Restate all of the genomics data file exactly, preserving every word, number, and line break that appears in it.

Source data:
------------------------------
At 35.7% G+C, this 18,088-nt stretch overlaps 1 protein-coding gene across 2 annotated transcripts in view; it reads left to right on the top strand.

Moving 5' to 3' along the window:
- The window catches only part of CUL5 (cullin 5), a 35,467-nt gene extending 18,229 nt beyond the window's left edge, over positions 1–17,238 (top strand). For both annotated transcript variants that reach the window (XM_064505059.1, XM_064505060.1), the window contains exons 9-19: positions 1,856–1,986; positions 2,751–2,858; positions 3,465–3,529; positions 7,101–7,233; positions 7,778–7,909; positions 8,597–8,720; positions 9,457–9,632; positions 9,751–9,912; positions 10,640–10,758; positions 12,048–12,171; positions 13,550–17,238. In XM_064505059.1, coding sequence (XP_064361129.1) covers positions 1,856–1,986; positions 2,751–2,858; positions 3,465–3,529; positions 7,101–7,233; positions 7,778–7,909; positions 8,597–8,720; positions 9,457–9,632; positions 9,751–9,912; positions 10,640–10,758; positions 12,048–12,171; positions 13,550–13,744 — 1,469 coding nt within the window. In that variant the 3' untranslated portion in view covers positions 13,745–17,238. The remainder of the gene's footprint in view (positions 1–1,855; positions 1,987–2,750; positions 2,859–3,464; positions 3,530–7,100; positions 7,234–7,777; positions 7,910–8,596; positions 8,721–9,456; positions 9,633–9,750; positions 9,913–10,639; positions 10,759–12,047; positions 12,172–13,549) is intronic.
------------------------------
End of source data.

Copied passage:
At 35.7% G+C, this 18,088-nt stretch overlaps 1 protein-coding gene across 2 annotated transcripts in view; it reads left to right on the top strand.

Moving 5' to 3' along the window:
- The window catches only part of CUL5 (cullin 5), a 35,467-nt gene extending 18,229 nt beyond the window's left edge, over positions 1–17,238 (top strand). For both annotated transcript variants that reach the window (XM_064505059.1, XM_064505060.1), the window contains exons 9-19: positions 1,856–1,986; positions 2,751–2,858; positions 3,465–3,529; positions 7,101–7,233; positions 7,778–7,909; positions 8,597–8,720; positions 9,457–9,632; positions 9,751–9,912; positions 10,640–10,758; positions 12,048–12,171; positions 13,550–17,238. In XM_064505059.1, coding sequence (XP_064361129.1) covers positions 1,856–1,986; positions 2,751–2,858; positions 3,465–3,529; positions 7,101–7,233; positions 7,778–7,909; positions 8,597–8,720; positions 9,457–9,632; positions 9,751–9,912; positions 10,640–10,758; positions 12,048–12,171; positions 13,550–13,744 — 1,469 coding nt within the window. In that variant the 3' untranslated portion in view covers positions 13,745–17,238. The remainder of the gene's footprint in view (positions 1–1,855; positions 1,987–2,750; positions 2,859–3,464; positions 3,530–7,100; positions 7,234–7,777; positions 7,910–8,596; positions 8,721–9,456; positions 9,633–9,750; positions 9,913–10,639; positions 10,759–12,047; positions 12,172–13,549) is intronic.